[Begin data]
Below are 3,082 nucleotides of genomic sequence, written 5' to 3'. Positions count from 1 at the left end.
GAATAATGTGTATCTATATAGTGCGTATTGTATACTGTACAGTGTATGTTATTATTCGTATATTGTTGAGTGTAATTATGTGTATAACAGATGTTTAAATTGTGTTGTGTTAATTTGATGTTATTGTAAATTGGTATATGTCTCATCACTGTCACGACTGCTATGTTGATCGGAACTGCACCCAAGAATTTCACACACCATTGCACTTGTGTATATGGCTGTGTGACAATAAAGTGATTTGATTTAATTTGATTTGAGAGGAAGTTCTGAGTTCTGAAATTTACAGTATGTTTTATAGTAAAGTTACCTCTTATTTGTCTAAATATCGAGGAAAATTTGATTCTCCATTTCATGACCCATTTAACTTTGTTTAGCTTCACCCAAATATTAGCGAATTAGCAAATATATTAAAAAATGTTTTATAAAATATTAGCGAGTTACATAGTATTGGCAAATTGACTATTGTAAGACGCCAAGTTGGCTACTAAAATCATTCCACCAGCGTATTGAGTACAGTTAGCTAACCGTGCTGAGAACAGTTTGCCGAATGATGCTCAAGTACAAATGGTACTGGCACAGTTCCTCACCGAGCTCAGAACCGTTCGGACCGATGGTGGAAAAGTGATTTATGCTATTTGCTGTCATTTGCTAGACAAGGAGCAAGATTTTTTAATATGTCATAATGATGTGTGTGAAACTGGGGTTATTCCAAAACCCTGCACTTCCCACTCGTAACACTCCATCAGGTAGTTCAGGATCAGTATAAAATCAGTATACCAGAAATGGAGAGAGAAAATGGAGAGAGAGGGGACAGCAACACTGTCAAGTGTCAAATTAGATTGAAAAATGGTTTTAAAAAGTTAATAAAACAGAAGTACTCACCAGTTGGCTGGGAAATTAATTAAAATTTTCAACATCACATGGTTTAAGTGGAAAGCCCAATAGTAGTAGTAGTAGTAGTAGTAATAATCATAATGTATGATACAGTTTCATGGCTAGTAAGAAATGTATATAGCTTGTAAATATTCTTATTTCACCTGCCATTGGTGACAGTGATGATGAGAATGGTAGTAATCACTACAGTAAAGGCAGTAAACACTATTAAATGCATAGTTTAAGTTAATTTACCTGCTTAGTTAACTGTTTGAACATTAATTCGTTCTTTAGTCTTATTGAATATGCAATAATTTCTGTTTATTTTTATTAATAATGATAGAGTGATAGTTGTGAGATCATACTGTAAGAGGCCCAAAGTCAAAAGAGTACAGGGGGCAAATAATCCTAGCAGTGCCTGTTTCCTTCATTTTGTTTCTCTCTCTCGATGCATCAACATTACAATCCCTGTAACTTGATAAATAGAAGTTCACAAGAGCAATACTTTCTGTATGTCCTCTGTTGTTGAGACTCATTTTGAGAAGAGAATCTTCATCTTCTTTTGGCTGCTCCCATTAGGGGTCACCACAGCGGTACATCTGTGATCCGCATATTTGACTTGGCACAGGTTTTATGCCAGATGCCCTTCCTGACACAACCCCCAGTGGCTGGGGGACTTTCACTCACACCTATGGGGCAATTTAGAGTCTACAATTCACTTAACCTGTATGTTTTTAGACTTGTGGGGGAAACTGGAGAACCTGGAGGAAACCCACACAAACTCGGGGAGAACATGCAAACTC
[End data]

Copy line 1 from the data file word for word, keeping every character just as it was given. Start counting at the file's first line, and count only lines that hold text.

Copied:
Below are 3,082 nucleotides of genomic sequence, written 5' to 3'. Positions count from 1 at the left end.